The human wrecking ball also happens to be right about the glaring deficiencies of Theresa May’s Soft Brexit aspirations. Before he was so unfortunately muzzled, the President forthrightly told the beyond nervous Prime Minister that given her determination for the UK to have a common rulebook with the EU over goods, there is no practical way the UK would be able to strike a meaningful free trade deal with the US. As seeking new accords with the parts of the world that are actually growing (the US, India, China) was a major positive feature that Brexit was supposed to deliver, the president’s delicious candour exposed the Chequers agreement for that policy disaster that it is.
The Corbyn Charge
While I was just savouring the president popping the May government’s Brexit balloon, Jeremy Corbyn awoke from his socialist slumber, proving that a stopped clock is still right twice a day. For his droning mantra that the May government is haplessly unable to govern--and that only the clarity of new elections could sort out the mess—suddenly made eminent sense over Brexit.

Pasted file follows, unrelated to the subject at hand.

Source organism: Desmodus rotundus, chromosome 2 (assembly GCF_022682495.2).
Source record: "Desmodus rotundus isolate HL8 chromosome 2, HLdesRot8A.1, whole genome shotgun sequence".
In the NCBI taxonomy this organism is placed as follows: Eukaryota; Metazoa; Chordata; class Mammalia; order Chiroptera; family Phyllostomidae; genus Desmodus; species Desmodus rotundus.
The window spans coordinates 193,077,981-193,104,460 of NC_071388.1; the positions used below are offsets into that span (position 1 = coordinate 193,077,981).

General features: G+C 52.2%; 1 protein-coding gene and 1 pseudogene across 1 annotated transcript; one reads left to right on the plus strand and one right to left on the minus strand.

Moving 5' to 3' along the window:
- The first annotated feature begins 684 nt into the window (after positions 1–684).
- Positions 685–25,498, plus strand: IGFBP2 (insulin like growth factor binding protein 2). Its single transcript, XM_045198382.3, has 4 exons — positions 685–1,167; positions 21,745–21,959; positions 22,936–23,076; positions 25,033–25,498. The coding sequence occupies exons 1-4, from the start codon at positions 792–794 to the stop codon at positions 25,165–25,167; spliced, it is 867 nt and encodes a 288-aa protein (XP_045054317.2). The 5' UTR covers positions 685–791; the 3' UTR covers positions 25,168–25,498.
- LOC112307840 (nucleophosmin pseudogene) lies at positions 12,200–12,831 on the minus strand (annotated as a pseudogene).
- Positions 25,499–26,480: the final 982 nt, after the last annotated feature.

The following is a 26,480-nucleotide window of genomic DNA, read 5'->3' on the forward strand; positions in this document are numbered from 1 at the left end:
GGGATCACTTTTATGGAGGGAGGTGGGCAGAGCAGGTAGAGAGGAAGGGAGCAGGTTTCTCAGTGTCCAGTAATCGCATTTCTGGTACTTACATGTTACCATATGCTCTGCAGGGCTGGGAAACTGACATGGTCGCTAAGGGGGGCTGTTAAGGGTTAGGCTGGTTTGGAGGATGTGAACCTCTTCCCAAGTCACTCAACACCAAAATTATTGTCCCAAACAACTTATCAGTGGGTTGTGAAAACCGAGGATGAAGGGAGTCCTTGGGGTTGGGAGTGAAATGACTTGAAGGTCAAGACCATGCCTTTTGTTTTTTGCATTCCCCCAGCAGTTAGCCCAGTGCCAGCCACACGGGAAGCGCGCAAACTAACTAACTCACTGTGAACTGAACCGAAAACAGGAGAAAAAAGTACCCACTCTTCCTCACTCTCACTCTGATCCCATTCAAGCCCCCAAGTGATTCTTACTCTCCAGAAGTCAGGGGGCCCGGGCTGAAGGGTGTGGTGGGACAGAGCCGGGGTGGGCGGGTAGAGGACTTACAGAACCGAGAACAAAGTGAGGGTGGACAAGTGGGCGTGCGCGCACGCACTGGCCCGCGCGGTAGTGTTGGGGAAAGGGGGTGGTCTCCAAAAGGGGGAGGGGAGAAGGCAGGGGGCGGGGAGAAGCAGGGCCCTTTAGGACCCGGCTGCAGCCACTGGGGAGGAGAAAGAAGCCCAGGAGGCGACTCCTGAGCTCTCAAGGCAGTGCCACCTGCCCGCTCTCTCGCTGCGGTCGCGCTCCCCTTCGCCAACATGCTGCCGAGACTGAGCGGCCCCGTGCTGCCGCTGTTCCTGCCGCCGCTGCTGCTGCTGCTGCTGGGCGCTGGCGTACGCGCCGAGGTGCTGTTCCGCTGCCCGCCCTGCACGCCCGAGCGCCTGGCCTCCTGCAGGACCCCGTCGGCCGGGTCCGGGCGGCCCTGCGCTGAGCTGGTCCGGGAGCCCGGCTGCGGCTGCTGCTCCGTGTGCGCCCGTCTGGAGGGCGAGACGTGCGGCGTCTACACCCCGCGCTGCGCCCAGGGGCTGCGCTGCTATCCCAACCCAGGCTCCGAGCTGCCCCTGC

For the dirty little secret is that at present there is simply no majority in the House of Commons for any sort of Brexit. If May’s bungled general election of last year ruled out the Tory votes to secure a Hard Brexit, the present shambles in both the Conservative party (whose base remains for a Hard Brexit), as well as the calculations of its Labour opponents (based on a curious mix of high principle and low cunning) means that there is simply not the arithmetic to see the Chequers agreement over the line, what with the minority government having a working majority of only 13.